The first-ever afterglow of huge planetary collision captured in outer space

This observation was a complete surprise.


Around developing stars, planets generate rotating rings of dust and gas, some of which can smash in massive impacts after the gas component is eliminated. 

An amateur astronomer examining the star’s light curve found something odd, which led to the formation of a multinational team of astronomers. The system’s brightness at infrared wavelengths had doubled three years before the star’s visible light fading, according to the data.

Co-lead author Dr Matthew Kenworthy, from Leiden University, said: “To be honest, this observation was a complete surprise to me. When we originally shared the visible light curve of this star with other astronomers, we started watching it with a network of other telescopes.”

“An astronomer on social media pointed out that the star brightened up in the infrared over a thousand days before the optical fading. I knew then this was an unusual event.”

An extensive study of the star was conducted by a network of professional and amateur astronomers, who also kept track of variations in the star’s brightness over the following two years. The constellation of telescopes that first noticed the star fading at visible wavelengths gave the star its designation, ASASSN-21qj.

The scientists concluded that the most likely cause of the infrared glow seen by NASA’s NEOWISE mission, which uses a satellite telescope to look for asteroids and comets, was a collision between two ice-giant exoplanets.

possible appearance during the collision of two icy giant planets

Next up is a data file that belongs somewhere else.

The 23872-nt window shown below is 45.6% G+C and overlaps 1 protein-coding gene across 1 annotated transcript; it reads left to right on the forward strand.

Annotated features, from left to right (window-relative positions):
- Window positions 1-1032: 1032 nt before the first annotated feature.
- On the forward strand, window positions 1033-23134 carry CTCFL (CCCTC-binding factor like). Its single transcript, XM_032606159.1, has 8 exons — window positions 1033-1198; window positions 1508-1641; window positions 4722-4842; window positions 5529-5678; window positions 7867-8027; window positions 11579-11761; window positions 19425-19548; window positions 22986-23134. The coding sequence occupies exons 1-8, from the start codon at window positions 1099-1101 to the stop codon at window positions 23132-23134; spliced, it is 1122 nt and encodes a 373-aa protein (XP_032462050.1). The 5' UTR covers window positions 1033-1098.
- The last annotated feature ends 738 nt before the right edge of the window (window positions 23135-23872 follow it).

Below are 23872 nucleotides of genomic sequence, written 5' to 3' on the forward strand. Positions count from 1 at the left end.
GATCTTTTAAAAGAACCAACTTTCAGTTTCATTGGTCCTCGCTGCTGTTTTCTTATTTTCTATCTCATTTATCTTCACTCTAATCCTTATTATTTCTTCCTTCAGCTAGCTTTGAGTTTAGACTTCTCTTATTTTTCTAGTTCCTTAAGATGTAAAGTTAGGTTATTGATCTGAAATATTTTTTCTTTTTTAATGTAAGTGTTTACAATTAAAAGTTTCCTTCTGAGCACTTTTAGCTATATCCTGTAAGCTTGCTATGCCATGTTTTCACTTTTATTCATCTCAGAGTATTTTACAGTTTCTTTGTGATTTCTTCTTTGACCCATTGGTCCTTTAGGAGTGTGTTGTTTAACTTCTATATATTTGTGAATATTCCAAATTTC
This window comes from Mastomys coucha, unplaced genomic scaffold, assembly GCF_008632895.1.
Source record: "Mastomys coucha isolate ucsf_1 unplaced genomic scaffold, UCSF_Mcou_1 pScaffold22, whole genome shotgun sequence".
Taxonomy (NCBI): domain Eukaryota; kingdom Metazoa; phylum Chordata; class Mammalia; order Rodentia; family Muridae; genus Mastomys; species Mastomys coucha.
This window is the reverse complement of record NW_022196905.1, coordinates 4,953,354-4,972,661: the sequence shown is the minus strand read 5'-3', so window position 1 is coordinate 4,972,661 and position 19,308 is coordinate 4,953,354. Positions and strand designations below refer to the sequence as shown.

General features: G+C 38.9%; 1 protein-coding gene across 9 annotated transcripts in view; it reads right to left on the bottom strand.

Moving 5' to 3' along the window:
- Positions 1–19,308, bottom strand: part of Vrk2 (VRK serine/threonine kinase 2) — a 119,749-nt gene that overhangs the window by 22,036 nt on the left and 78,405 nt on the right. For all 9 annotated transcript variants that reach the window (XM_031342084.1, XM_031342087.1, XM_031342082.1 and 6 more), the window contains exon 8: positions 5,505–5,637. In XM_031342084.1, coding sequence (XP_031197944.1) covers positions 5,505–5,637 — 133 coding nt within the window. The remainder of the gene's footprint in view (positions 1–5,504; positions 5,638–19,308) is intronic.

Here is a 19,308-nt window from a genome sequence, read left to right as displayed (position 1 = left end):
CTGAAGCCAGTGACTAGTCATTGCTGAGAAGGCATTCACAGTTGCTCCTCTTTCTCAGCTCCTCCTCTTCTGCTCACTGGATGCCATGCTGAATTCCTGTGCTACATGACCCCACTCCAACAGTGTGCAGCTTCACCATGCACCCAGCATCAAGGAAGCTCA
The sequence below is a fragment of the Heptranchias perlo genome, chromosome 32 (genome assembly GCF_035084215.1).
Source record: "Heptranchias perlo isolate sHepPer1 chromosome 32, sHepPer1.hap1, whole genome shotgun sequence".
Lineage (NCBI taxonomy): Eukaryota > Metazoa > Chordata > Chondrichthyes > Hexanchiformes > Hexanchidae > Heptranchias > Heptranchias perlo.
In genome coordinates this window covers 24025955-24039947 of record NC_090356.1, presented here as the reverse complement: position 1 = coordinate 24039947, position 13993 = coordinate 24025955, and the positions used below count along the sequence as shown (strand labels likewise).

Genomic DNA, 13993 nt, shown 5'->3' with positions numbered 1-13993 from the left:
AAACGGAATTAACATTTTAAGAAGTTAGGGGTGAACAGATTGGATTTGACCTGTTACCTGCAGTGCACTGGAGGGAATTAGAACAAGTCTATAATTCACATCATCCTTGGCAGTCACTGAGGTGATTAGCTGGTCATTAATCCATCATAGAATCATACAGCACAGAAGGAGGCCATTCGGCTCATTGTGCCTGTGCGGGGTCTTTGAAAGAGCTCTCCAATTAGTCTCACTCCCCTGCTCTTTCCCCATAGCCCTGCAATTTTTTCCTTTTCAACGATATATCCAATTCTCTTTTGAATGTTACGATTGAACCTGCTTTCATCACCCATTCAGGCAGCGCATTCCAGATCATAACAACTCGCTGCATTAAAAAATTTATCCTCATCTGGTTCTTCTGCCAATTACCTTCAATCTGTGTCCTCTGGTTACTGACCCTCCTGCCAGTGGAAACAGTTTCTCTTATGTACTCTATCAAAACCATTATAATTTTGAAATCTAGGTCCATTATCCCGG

Computer simulations depict the possible appearance during the collision of two icy giant planets. The top panel shows the lower hemisphere of the colliding bodies, with a cross-section through the equator revealing the atmosphere, as well as the icy and rocky layers denoted by different colours. The bottom panel represents the same simulation, with colours indicating the energies of the materials involved. These simulations uncover the generation of intense heat and bright vapor, providing insights that could aid scientists in understanding the complex light curves of the star ASASSN-21qj. Jingyao Dou

Co-lead author Dr. Simon Lock, Research Fellow in Earth Sciences at the University of Bristol, said“Our calculations and computer models indicate the temperature and size of the glowing material, as well as the amount of time the glow has lasted, is consistent with the collision of two ice giant exoplanets.”

Three years later, the impact’s expanding debris cloud passed in front of the star, which caused the star to lose brightness at visible wavelengths.

The dust cloud is anticipated to begin spreading out along the collision remnant’s orbit over the coming years, and both ground-based telescopes and NASA’s most prominent space observatory, known as JWST, may be able to detect a distinctive scattering of light from this cloud.

The astronomers will keenly monitor the subsequent developments in this system.

Co-author Dr Zoe Leinhardt, Associate Professor of Astrophysics at the University of Bristol, added: “It will be fascinating to observe further developments. Ultimately, the mass of material around the remnant may condense to form a retinue of moons that will orbit around this new planet.”

Journal Reference:

  1. Kenworthy, M., Lock, S., Kennedy, G. et al. A planetary collision afterglow and transit of the resultant debris cloud. Nature 622, 251–254 (2023). DOI: 10.1038/s41586-023-06573-9
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